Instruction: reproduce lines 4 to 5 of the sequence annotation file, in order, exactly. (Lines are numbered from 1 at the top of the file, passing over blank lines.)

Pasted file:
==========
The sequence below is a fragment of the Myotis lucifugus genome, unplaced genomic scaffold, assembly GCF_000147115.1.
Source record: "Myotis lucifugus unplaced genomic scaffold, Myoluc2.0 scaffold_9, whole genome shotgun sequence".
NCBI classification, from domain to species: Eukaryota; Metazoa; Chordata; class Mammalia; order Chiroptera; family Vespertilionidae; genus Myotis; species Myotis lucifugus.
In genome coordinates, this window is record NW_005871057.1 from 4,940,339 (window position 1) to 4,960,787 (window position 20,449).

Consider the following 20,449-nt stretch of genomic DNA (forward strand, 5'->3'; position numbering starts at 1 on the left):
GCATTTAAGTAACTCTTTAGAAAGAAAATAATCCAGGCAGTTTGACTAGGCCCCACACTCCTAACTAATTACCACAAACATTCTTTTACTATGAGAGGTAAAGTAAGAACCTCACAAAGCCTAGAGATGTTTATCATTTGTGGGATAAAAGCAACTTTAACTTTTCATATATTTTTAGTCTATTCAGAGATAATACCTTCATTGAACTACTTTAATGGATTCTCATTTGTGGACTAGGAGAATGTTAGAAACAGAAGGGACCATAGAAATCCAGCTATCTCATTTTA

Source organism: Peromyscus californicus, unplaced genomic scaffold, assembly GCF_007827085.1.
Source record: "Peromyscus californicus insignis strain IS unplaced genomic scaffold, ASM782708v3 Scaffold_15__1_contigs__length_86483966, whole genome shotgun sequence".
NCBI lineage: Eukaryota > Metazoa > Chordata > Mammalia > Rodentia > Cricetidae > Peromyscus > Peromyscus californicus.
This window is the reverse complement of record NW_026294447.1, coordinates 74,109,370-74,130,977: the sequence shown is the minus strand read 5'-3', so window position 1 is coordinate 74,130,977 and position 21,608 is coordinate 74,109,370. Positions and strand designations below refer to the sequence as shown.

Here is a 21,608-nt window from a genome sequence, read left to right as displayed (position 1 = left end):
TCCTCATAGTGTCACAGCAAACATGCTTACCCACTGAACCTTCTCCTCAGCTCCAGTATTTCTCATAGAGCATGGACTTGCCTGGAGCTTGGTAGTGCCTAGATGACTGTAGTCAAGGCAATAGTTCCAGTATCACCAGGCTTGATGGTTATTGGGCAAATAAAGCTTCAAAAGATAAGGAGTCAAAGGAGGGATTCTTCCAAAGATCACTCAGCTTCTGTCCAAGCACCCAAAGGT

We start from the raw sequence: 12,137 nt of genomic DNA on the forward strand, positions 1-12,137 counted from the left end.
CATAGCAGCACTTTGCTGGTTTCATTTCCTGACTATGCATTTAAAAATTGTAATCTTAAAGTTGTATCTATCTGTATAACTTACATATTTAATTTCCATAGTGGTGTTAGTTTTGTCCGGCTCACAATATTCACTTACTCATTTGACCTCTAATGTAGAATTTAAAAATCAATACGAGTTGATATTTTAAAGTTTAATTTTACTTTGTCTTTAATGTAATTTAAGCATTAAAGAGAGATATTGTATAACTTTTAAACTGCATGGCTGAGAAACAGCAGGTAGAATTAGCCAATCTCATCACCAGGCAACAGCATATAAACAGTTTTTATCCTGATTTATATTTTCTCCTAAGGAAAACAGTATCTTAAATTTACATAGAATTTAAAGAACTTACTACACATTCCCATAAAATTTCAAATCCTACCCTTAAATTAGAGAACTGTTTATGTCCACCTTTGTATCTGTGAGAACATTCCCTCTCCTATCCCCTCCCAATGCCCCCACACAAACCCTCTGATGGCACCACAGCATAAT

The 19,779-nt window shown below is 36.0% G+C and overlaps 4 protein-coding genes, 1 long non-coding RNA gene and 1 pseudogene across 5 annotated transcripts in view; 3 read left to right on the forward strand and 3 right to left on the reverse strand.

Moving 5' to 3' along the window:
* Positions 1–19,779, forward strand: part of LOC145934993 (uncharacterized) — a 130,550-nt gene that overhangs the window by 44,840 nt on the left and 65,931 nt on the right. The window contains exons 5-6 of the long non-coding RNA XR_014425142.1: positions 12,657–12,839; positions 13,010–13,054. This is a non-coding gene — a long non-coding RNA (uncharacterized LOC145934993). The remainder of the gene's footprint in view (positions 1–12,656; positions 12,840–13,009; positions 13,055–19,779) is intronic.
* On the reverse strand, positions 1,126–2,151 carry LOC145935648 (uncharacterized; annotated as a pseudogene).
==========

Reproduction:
In genome coordinates, this window is record NW_005871057.1 from 4,940,339 (window position 1) to 4,960,787 (window position 20,449).

Consider the following 20,449-nt stretch of genomic DNA (forward strand, 5'->3'; position numbering starts at 1 on the left):